By Rousas John Rushdoony
When men discuss epistemology, it is their desire to be as “objective” and “scientific” as possible, and to convey the impression that theirs is a concern with conclusions open to all men by any fair standards. The most reprehensible position for them is one which offers itself as an infallible truth, to be accepted on authority. They will assure you that it is precisely this kind of dogmaticism in Christianity that repels reasonable men. The goal of philosophical and scientific inquiry should be clearly ascertainable facts which are open to all thinking men. The conclusions should be readily provable or open to testing and verification in order to be acceptable.
The offense of Biblical faith has been its radically divergent position. Instead of beginning with man and man’s reason, it begins with God and His revelation. Instead of bringing all things to the judgment bar of man’s mind, it takes all things to the infallible word of God for a standard. The humanist regards such an appeal as the ultimate in intellectual bankruptcy and as a kind of scholarly obscenity. More than a few churchmen have agreed with the enemies of the faith at this point. They insist that they accept the authority of God’s word; they do regard it as valid knowledge, but only because it meets the requirements of their reason and Aristotle’s logic. Thus, Carnell declared:
Granted that we need revelation from God to learn how He will dispose of us at the end of our lives, are there not many revelations which vie for our approval? How shall we make a selection, when we are not God? We can answer this in a sentence: Accept that revelation which, when examined, yields a system of thought which is horizontally self-consistent and which vertically fits the facts of history. When viewing the Bible, the Christian says, “I see a series of data in the Bible. If I accept the system as it is outlined, I can make a lot of problems easy.” Bring on your revelations! Let them make peace with the law of contradiction and the facts of history, and they will deserve a rational man’s assent. A careful examination of the Bible reveals that it passes these stringent examinations summa cum laude.1
A number of comments can be made about this sorry statement. To cite a few, first, Carnell manifested a curious view of Scripture, if our “need” for it is “to learn how He will dispose of us at the end of our lives.” This is a humanistic approach and misses the entire thrust of Scripture. Second, there are not “many revelations which vie for our approval,” Carnell to the contrary. Prior to the Christian era, there was no purported revelation outside the Scriptures. What we call “the sacred books of the East” made no claim for themselves that is comparable to the idea of revelation. Since these books did not begin with a sovereign and omnipotent God, they had no word coming from such a God. The “sacred books of the East” are religious and philosophical writings, some of them atheistic, but they are not revelations.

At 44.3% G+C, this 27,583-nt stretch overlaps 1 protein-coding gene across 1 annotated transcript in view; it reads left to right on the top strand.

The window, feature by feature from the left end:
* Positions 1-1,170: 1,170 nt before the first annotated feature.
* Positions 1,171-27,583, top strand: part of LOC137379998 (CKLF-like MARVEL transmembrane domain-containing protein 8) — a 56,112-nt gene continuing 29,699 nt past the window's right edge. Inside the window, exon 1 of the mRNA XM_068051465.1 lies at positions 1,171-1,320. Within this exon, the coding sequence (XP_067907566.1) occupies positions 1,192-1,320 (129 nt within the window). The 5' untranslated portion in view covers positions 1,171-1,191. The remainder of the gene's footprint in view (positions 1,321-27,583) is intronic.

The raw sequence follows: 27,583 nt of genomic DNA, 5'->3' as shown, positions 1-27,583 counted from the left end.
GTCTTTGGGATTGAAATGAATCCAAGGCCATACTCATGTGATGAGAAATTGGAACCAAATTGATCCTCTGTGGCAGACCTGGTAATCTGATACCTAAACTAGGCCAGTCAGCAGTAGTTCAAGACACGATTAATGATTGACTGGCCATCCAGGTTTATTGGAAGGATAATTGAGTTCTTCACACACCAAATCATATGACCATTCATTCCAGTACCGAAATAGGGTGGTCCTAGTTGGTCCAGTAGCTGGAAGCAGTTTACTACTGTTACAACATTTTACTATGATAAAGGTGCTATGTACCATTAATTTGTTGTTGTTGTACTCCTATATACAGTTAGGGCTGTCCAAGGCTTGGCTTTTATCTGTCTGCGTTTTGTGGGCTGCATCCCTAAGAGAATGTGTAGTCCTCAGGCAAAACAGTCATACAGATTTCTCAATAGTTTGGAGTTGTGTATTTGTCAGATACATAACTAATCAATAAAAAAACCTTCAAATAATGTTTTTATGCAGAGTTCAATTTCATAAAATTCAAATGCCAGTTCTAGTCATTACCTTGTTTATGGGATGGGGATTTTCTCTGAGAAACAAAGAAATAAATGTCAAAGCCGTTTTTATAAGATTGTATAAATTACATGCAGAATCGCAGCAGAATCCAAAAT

Only after the beginning of the Christian era do we get ostensible revelations, in clear imitation of Scripture, such as the Koran and the Book of Mormon. The idea of a revealed word is Biblical. Only a sovereign, omnipotent, predestinating God can speak an infallible word, and the idea of such a God and such a word is not present outside the Biblical tradition.
Third, and most important, ultimacy and authority in Carnell’s system rest in “a rational man’s assent,” in the supposedly autonomous reason of man. What of that man’s sin and his radical hostility of God, his unwillingness to acknowledge God in any form or manner? Man’s reason is clearly affected by his sin and is used in man’s warfare against God. Carnell’s god is clearly not sovereign. The test of rationality is not the absolute rationality of God but the fallen reason of man. The God and the Bible who pass Carnell’s test summa cum laude are not the God and the Bible of Christian orthodoxy.
How true this judgment of Carnell is appeared in his study of Christian Commitment, An Apologetic (1957). It made no mention of the Bible, of its inspiration as a means of knowledge and a source of moral law. It is an exercise in existentialism and is an unhappy and painfully embarrassing effort. Initiative in salvation is given to man, which is consistent with the primacy of authority given to man’s reason. “The minimal elements in fellowship oblige us to believe that God is under the same necessity to extend his life to the humble as he is to withhold it from the proud.”2
Carnell does not seem to be aware that necessity outlaws grace. If man can compel God to a necessary action, then man is sovereign. All of Carnell’s efforts to play the rationalistic game added only to the credit of the humanists rather than to the cause of Christ. For the philosopher is first of all a creature made in God’s image who is either in obedience to God or in revolt against Him. We have seen how radically religious the presuppositions of epistemology are. They begin, not with “the facts” but with an act of faith.
Hear Max Stirner begin and end with an affirmation of absolute and ultimate authority, infallible authority:
…To the Christian the world’s history is the higher thing, because it is the history of Christ or “man”; to the egoist only his history has value, because he wants to develop only himself, not the mankind-idea, not God’s plan, not the purposes of Providence, not liberty, and the like. He does not look upon himself as a tool of the idea or a vessel of God, he recognizes no calling, he does not fancy that he exists for the future development of mankind and that he must contribute his mite to it, but he lives himself out, careless of how well or ill humanity may fare thereby…They say of God, “Names name thee not.” That holds good of me: no concept expresses me, nothing that is designated as my essence exhausts me; they are only names. Likewise they say of God that he is perfect and has no calling to strive after perfection. That too holds good of me alone. I am owner of my might, and I am so when I know myself as unique. In the unique one the owner himself returns into his creative nothing, out of which he is born. Every higher essence above me, be it God, be it man, weakens the feeling of my uniqueness, and pales only before the sun of this consciousness. If I concern myself for myself, the unique one, then my concern rests on its transitory, mortal creator, who consumes himself, and I may say: All things are nothing to me.3